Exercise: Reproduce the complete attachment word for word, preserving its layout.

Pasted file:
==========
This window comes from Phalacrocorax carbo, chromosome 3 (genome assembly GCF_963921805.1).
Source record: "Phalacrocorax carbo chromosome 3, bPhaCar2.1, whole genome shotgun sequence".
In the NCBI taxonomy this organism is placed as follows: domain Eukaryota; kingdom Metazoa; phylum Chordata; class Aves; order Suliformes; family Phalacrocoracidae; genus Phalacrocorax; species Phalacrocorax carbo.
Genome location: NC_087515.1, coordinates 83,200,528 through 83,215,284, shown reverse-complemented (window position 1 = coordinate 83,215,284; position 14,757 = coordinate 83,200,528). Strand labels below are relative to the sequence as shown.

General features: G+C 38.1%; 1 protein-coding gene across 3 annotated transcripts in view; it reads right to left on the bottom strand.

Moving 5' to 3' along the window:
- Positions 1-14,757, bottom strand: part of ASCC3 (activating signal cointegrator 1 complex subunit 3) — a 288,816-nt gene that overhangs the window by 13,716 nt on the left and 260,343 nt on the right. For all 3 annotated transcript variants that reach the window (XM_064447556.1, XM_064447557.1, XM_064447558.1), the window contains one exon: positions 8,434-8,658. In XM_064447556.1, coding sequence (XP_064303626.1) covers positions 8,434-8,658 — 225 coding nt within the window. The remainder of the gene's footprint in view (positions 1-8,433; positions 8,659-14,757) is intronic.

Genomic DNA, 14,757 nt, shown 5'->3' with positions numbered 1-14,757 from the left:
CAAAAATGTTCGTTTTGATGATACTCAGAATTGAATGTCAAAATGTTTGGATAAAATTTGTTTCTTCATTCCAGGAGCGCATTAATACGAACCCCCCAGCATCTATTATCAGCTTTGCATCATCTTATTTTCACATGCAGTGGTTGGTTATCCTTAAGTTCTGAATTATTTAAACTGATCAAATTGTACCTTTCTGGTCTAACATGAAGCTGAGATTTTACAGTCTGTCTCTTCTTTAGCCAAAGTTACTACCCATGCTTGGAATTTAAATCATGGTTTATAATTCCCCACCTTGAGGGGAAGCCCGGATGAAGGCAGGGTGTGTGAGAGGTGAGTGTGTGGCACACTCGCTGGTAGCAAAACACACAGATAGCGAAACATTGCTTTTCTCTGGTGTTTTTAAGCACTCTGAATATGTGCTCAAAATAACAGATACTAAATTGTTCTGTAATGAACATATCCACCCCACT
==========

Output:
This window comes from Phalacrocorax carbo, chromosome 3 (genome assembly GCF_963921805.1).
Source record: "Phalacrocorax carbo chromosome 3, bPhaCar2.1, whole genome shotgun sequence".
In the NCBI taxonomy this organism is placed as follows: domain Eukaryota; kingdom Metazoa; phylum Chordata; class Aves; order Suliformes; family Phalacrocoracidae; genus Phalacrocorax; species Phalacrocorax carbo.
Genome location: NC_087515.1, coordinates 83,200,528 through 83,215,284, shown reverse-complemented (window position 1 = coordinate 83,215,284; position 14,757 = coordinate 83,200,528). Strand labels below are relative to the sequence as shown.

General features: G+C 38.1%; 1 protein-coding gene across 3 annotated transcripts in view; it reads right to left on the bottom strand.

Moving 5' to 3' along the window:
- Positions 1-14,757, bottom strand: part of ASCC3 (activating signal cointegrator 1 complex subunit 3) — a 288,816-nt gene that overhangs the window by 13,716 nt on the left and 260,343 nt on the right. For all 3 annotated transcript variants that reach the window (XM_064447556.1, XM_064447557.1, XM_064447558.1), the window contains one exon: positions 8,434-8,658. In XM_064447556.1, coding sequence (XP_064303626.1) covers positions 8,434-8,658 — 225 coding nt within the window. The remainder of the gene's footprint in view (positions 1-8,433; positions 8,659-14,757) is intronic.

Genomic DNA, 14,757 nt, shown 5'->3' with positions numbered 1-14,757 from the left:
CAAAAATGTTCGTTTTGATGATACTCAGAATTGAATGTCAAAATGTTTGGATAAAATTTGTTTCTTCATTCCAGGAGCGCATTAATACGAACCCCCCAGCATCTATTATCAGCTTTGCATCATCTTATTTTCACATGCAGTGGTTGGTTATCCTTAAGTTCTGAATTATTTAAACTGATCAAATTGTACCTTTCTGGTCTAACATGAAGCTGAGATTTTACAGTCTGTCTCTTCTTTAGCCAAAGTTACTACCCATGCTTGGAATTTAAATCATGGTTTATAATTCCCCACCTTGAGGGGAAGCCCGGATGAAGGCAGGGTGTGTGAGAGGTGAGTGTGTGGCACACTCGCTGGTAGCAAAACACACAGATAGCGAAACATTGCTTTTCTCTGGTGTTTTTAAGCACTCTGAATATGTGCTCAAAATAACAGATACTAAATTGTTCTGTAATGAACATATCCACCCCACT